Defending homes against wildfire

Defending homes against wildfire

21 March 2005

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PRESCOTT – Forest residents don’t have to turn their yards into a moonscape to defend them against wildfire.

That was a common theme at an Arizona Wildfire Academy class this week called “Wildland Fire Risk & Hazard Severity Assessment.”

“Developing a fire-wise neighborhood is as much of an art as it is a science,” said instructor Cliff Pearlberg of the State Land Department’s Fire Management Division as the class worked in the historic Iron Springs Club west of Prescott. “I want to change the character of the neighborhood as little as possible. People bought a home in this area for a reason.”

Other instructors as well as students agreed.

“There is a lot of emotion in this,” instructor Marty deMasi said. “There is a lot of vegetation, and they’re not used to seeing it the way it’s supposed to be.”

DeMasi is Payson’s fire chief, and he said wildfire issues there mirror Prescott’s.

Most of the instructors and students are in the fire business, attending the course to help create continuity in the way they assess how defensible other people’s homes are against wildfire.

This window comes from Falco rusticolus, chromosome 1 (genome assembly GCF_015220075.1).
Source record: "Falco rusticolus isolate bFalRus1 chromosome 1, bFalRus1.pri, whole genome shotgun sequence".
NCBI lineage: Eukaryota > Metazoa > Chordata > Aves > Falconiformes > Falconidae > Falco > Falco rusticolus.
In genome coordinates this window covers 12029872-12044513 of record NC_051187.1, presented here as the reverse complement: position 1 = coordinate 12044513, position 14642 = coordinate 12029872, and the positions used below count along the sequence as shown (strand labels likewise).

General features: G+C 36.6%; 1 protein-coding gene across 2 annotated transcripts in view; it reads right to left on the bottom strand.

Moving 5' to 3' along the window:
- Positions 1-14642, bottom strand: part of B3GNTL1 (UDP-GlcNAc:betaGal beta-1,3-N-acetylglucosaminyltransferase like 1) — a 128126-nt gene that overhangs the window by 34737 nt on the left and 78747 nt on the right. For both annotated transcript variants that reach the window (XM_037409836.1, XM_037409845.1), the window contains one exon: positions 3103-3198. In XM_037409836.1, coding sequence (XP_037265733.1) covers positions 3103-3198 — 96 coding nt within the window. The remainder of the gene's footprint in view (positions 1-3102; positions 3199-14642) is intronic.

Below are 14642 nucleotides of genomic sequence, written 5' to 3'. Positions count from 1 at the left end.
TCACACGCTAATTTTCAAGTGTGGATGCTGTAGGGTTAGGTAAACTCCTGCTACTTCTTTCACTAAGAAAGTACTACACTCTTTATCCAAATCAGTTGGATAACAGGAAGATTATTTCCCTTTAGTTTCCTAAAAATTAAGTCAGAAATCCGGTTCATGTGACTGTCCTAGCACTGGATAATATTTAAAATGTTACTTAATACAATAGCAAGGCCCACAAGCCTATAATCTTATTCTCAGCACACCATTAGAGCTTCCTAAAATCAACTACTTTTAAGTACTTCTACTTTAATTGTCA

The instructors settled on using National Fire Protection Association guidelines, which are widely available and easy to use, deMasi said.

Others, such as a Christopher Creek resident near Payson and the owner of a summer camp on Mingus Mountain near Prescott Valley, attended the class to learn how to defend their own properties against wildfire.

They came from as far away as New Hampshire, Virginia and Colorado. While vegetation in those areas is different, the principles of protection work in all types, said lead instructor Rich Van Demark, a local forester and member of the Prescott Area Wildland/Urban Interface Commission.

Student Meckenzie Helmandollar from the University of Arizona’s Cooperative Extension Office in Gila County cited the importance of maintaining defensible space by cutting back brush about every 18 months.

While she has previous experience in assessing neighborhood wildfire danger, she said she learned more about it during this week’s class, such as the importance of breaking up the continuity of brush and trees.

She really appreciated how much time the course spent in the field, Helmandollar added. Her previous courses in this issue spent most of their time in the classroom.

Helmandollar will use her newly gained information to help start up Firewise communities in Gila County. Firewise is a national program that encourages wildfire-defensible neighborhoods, and the first Firewise community in Arizona was the TimberRidge subdivision next to Prescott.

The class went to the Kingswood and Forest Trails subdivisions Monday, Granite Mountain summer homes Tuesday and Iron Springs summer homes Wednesday.

Instructors used real-life examples to give students the skills and tools to assess neighborhoods’ wildfire risks, and show them how to provide recommendations about how to reduce those risks, deMasi explained.


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